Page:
I had a letter from the House of Lords. The writer thanked me for the copy of Border Line that I had sent “because we are debating the Assisted Suicide Bill…”, apologised for taking so long to read it, owing to so many other commitments, and gave me his/her comments on the book and the topic.
So far so very surprising and gratifying. BUT I did not, to my knowledge, send them a copy of Border Line. I did write to another member of the House of Lords, to ask them to support the Assisted Dying Bill currently making its way through parliament. I argued from personal experience for individual choice in end of life decisions. I didn’t mention my book – Border Line is fiction and only tangentially related to the topic.
Now memory is a funny thing and it is always possible that I had a whim, parcelled the book up and posted it to this person, and that I failed to record it on my list, or write a letter to go with it, and yet their letter implies that it arrived with at least a note from me. Curiouser and curiouser.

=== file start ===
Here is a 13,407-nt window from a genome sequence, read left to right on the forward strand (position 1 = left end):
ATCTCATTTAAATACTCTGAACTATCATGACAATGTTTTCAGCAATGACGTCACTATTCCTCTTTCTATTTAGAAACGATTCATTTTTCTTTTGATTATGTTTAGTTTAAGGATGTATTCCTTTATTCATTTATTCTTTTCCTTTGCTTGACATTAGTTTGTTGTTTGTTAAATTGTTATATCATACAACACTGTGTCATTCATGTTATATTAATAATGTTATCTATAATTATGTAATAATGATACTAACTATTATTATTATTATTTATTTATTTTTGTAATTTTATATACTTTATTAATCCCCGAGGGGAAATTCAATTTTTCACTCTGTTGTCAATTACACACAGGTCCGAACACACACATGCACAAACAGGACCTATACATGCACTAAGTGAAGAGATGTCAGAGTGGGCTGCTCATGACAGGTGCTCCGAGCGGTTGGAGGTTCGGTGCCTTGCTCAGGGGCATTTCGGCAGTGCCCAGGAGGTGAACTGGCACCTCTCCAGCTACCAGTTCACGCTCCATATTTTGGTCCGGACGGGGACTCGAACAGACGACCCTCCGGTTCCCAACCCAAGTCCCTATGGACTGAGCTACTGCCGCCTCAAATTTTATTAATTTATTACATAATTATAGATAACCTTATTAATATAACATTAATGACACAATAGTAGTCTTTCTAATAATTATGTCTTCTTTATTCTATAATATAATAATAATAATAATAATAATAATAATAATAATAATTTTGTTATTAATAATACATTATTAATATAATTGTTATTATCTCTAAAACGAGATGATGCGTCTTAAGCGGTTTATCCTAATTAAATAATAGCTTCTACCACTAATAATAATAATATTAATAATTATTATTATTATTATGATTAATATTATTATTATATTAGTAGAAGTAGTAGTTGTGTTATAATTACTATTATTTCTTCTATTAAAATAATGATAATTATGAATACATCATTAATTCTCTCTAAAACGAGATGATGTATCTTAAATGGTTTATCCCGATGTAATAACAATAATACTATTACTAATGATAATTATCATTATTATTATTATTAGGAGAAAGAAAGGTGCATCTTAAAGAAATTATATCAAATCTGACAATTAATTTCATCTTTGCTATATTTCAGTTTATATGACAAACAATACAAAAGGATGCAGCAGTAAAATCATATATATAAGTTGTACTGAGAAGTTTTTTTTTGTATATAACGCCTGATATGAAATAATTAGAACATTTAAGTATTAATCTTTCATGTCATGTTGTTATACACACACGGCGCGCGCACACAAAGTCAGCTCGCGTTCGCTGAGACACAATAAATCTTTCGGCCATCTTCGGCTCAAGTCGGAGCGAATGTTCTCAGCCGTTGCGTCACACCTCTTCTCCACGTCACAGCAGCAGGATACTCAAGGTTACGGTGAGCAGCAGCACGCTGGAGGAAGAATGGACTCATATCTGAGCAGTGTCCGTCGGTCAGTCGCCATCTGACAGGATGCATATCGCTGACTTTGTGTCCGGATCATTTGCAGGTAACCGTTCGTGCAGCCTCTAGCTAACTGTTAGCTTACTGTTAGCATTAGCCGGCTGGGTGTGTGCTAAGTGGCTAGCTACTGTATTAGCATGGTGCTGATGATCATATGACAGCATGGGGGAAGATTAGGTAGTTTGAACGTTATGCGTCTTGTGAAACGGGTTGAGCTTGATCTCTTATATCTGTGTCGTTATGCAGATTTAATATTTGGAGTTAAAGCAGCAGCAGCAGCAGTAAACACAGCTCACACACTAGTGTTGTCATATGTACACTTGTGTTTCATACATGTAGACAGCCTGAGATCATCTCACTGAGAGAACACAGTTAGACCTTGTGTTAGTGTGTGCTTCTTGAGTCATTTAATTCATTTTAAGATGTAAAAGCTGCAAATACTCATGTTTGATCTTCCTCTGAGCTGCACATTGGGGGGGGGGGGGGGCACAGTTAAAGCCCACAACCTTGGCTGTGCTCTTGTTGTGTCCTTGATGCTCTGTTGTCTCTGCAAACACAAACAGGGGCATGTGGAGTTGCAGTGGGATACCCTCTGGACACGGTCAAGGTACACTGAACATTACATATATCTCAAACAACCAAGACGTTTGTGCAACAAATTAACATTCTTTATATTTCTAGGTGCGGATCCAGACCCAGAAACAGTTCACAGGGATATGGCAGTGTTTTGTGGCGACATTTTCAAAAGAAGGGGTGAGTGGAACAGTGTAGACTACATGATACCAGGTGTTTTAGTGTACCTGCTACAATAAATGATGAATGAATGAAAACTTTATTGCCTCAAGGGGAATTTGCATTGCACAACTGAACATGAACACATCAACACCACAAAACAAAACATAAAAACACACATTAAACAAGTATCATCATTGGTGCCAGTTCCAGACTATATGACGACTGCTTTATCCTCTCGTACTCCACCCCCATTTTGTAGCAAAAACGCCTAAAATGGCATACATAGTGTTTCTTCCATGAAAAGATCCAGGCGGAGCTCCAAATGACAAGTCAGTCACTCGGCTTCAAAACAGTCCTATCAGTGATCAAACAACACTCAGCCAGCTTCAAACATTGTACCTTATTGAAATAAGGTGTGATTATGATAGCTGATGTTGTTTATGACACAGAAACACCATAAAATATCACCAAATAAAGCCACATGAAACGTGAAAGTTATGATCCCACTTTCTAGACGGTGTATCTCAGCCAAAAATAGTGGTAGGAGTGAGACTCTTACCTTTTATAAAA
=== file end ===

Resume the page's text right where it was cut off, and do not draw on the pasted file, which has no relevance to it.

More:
The letter is very generous and kind, and indeed it is astonishing that someone this busy should have read my novel and bothered to write and thank me. However there were also some jarring notes. The bill is for ‘Assisted Dying’, not, as they suggest, ‘Assisted Suicide’ – there is a difference. They interpreted comments made by Joanna Trollope about her own wishes not to be a nuisance in her old age and her preference for being able to choose assisted dying when her time came, as implying that people who had become a nuisance should be put away whether they wished it or not. This is a tricky area, but I believe it will be possible to draft legislation which allows those of us who have expressed a wish to be helped to die when that time comes, to do so, while also protecting anyone who wishes to stay alive as long as possible.